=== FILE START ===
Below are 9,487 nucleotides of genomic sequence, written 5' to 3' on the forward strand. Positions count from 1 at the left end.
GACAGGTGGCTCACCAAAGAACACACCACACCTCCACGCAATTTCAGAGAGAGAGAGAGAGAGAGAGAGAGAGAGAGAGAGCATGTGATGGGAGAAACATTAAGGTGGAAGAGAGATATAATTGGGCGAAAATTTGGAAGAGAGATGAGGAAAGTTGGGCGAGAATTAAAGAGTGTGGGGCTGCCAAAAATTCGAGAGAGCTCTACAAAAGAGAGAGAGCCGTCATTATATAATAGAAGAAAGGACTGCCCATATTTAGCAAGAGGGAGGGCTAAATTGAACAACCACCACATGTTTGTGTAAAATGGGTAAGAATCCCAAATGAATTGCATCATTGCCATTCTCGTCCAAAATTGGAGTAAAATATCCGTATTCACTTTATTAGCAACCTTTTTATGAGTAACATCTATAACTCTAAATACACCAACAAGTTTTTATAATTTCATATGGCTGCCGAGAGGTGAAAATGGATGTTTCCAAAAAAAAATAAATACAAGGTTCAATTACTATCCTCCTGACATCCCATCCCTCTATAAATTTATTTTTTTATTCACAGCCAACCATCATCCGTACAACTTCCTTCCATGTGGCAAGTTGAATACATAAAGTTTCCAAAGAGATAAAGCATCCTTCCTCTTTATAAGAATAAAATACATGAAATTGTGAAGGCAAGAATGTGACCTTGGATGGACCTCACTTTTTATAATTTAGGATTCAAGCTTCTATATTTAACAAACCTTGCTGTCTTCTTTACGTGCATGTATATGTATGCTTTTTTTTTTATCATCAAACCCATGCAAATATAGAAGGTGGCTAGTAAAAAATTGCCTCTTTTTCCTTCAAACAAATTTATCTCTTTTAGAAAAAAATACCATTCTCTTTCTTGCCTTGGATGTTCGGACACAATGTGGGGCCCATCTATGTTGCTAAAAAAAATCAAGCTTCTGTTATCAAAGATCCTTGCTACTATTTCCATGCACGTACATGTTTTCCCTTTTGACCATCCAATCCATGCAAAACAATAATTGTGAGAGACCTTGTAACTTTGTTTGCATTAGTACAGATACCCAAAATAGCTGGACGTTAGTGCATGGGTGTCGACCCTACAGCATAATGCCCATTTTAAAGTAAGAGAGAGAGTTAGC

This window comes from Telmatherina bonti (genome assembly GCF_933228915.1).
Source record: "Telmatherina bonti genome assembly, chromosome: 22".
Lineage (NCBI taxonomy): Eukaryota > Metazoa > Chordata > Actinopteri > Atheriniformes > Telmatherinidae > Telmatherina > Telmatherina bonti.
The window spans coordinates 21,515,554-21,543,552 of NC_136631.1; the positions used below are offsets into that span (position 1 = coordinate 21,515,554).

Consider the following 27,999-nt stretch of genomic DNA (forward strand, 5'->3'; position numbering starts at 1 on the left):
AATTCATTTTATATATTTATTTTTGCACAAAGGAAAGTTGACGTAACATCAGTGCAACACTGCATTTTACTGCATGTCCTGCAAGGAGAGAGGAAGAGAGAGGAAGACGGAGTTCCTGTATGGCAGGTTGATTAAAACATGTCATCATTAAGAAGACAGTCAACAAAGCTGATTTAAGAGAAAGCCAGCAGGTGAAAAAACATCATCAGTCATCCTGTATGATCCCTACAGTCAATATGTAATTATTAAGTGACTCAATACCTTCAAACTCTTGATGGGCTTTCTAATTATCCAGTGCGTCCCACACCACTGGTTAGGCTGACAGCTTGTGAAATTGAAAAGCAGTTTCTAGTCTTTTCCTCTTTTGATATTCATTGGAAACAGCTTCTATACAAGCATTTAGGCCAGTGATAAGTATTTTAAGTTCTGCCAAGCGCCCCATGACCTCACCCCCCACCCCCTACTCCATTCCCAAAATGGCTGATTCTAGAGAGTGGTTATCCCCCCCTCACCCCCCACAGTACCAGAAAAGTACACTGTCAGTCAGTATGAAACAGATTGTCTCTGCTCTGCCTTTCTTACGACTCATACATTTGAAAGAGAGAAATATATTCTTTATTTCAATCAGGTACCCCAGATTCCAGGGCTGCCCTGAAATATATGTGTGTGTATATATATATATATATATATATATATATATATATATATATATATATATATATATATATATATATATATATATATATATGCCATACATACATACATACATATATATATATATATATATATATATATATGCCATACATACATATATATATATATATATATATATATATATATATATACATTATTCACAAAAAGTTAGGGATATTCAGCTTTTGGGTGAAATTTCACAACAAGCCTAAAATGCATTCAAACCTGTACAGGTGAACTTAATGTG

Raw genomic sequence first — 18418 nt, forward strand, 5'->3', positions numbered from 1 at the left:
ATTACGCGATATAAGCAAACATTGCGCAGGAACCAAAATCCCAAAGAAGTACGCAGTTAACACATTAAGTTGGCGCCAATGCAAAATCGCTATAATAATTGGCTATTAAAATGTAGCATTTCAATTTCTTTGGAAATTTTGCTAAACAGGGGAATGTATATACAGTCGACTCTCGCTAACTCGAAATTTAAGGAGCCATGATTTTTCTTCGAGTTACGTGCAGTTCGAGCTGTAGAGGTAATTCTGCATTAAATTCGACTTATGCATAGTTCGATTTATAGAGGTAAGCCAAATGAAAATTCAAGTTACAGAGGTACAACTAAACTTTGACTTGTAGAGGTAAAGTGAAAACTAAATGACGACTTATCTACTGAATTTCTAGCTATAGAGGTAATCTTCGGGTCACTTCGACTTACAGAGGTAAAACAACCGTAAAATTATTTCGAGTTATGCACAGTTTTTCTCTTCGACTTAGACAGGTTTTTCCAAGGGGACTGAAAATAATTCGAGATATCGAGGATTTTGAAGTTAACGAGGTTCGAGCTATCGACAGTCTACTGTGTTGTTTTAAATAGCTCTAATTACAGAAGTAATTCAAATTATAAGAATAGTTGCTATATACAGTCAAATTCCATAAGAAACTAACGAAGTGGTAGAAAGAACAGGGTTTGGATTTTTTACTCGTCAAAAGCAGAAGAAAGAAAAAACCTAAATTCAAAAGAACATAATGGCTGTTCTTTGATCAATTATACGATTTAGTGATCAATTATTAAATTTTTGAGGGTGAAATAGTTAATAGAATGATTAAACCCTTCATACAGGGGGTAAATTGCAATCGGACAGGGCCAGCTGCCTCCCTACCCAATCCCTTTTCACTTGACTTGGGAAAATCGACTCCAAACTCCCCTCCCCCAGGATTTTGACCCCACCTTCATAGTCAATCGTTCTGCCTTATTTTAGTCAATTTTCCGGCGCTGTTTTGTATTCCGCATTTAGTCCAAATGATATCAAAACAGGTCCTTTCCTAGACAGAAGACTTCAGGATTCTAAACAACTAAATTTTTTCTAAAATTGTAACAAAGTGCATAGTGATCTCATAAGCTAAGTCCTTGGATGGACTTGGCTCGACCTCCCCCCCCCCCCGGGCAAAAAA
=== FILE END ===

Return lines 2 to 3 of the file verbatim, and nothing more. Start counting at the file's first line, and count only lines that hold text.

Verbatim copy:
GACAGGTGGCTCACCAAAGAACACACCACACCTCCACGCAATTTCAGAGAGAGAGAGAGAGAGAGAGAGAGAGAGAGAGAGCATGTGATGGGAGAAACATTAAGGTGGAAGAGAGATATAATTGGGCGAAAATTTGGAAGAGAGATGAGGAAAGTTGGGCGAGAATTAAAGAGTGTGGGGCTGCCAAAAATTCGAGAGAGCTCTACAAAAGAGAGAGAGCCGTCATTATATAATAGAAGAAAGGACTGCCCATATTTAGCAAGAGGGAGGGCTAAATTGAACAACCACCACATGTTTGTGTAAAATGGGTAAGAATCCCAAATGAATTGCATCATTGCCATTCTCGTCCAAAATTGGAGTAAAATATCCGTATTCACTTTATTAGCAACCTTTTTATGAGTAACATCTATAACTCTAAATACACCAACAAGTTTTTATAATTTCATATGGCTGCCGAGAGGTGAAAATGGATGTTTCCAAAAAAAAATAAATACAAGGTTCAATTACTATCCTCCTGACATCCCATCCCTCTATAAATTTATTTTTTTATTCACAGCCAACCATCATCCGTACAACTTCCTTCCATGTGGCAAGTTGAATACATAAAGTTTCCAAAGAGATAAAGCATCCTTCCTCTTTATAAGAATAAAATACATGAAATTGTGAAGGCAAGAATGTGACCTTGGATGGACCTCACTTTTTATAATTTAGGATTCAAGCTTCTATATTTAACAAACCTTGCTGTCTTCTTTACGTGCATGTATATGTATGCTTTTTTTTTTATCATCAAACCCATGCAAATATAGAAGGTGGCTAGTAAAAAATTGCCTCTTTTTCCTTCAAACAAATTTATCTCTTTTAGAAAAAAATACCATTCTCTTTCTTGCCTTGGATGTTCGGACACAATGTGGGGCCCATCTATGTTGCTAAAAAAAATCAAGCTTCTGTTATCAAAGATCCTTGCTACTATTTCCATGCACGTACATGTTTTCCCTTTTGACCATCCAATCCATGCAAAACAATAATTGTGAGAGACCTTGTAACTTTGTTTGCATTAGTACAGATACCCAAAATAGCTGGACGTTAGTGCATGGGTGTCGACCCTACAGCATAATGCCCATTTTAAAGTAAGAGAGAGAGTTAGC

This window comes from Telmatherina bonti (genome assembly GCF_933228915.1).